Is it sacrilegious to compare Kurt Cobain and Tupac Shakur?

Before you start screaming, believe me. I know you can’t compare their output from an artistic standpoint. Cobain was clearly an A-list songwriter and an effective vocalist who made two (three, if you count “Unplugged in New York” classic albums, while Pac’s output was decidedly mediocre. His legend is based more on charisma and image than music.

But take a closer look. The two died at relatively the same age (Kurt was 27, Pac was 25), both died by gunshot, and while their musical paths were widely divergent, they both were the spokespeople for a segment of their generation. I’m lucky enough (or culturally and musically eclectic enough) to be able to claim both as representations of the era in which I came up.

There’s no denying what Kurt did to popular music, even if (shock! horror!) his influence is ever-so-slightly overstated. A lot was made of his symbolic toppling of Michael Jackson’s “Dangerous” from the top of the Billboard charts, but a closer look into 1992 reveals #1 albums like “The Bodyguard” Soundtrack and Michael Bolton’s “Timeless…the Classics”, chart-toppers post-“Nevermind”. With that said, though, Kurt’s kicking down a door that R.E.M. had pried ajar is extremely significant. Whereas in the fall of ’91, I asked my friend Dee to make me a “rock” mixtape and returned with a Warrant and Poison-heavy piece of work, I was checking out much harder, less glammed-up sounds barely a year later. A whole generation of kids did the same.

After all these years, the music still holds up. A lot of folks forget (or don’t realize) how poppy Nirvana’s music was. While the musical structure was off-center, the melodies were straight from The Beatles. Think about that next time you find yourself singing along with a Nirvana song. “Teen Spirit”, “Lithium”, “Pennyroyal Tea” and “Rape Me” still sound fresh on the radio after nearly two decades, and Cobain’s shadow still looms large over the rock scene today. Next time you hear Chester Bennington shrieking on the radio, think about whether that sound would have existed in contemporary pop music without Cobain and Nirvana. Whether you want to praise or curse him for the existence of bands like Linkin Park is another story entirely.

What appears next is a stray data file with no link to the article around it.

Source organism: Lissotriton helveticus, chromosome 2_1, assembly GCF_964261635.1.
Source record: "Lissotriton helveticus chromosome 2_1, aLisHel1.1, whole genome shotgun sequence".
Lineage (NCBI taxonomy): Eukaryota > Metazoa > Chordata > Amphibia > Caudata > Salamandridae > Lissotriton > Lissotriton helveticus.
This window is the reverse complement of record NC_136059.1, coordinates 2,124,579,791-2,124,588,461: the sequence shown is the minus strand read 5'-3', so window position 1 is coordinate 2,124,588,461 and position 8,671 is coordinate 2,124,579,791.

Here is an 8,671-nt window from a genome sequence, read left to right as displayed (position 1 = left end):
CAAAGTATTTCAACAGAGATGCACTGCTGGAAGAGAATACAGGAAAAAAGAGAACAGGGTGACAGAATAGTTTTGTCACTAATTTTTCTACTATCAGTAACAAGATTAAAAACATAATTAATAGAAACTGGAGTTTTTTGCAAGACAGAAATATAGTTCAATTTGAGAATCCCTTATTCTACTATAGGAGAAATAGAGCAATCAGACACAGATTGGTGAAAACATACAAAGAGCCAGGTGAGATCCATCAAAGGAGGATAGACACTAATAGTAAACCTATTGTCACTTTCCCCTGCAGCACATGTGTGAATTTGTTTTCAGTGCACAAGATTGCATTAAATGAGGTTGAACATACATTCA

kurtIt’s interesting to imagine what Kurt would be doing with his music if he were still alive. After all, his contemporaries Pearl Jam still make commercially relevant music, as do partners-in-rage-if-not-sound Nine Inch Nails. Hell, anyone who’s heard “Pablo Honey” knows that Radiohead pretty much started out as a Nirvana tribute band, and Soundgarden’s Chris Cornell was still pretty relevant until his recent ill-fated collaboration with Timbaland. Would Nirvana still be on the cutting edge? Would Kurt have said “fuck it” and retired? Would he be a kook like Axl Rose is these days? Shit, would the Foo Fighters (an absolutely underrated singles band) even exist? That’s to say nothing of Courtney Love. If Kurt really did write much of “Live Through This”, I’d say there was a helluva career in store for her, had they stayed together.

At any rate, Kurt deserves credit for bringing an anti-establishment attitude straight into the mainstream and not doing a goddamn thing to temper or change it. And when you break it down, isn’t that what rock ‘n roll is all about?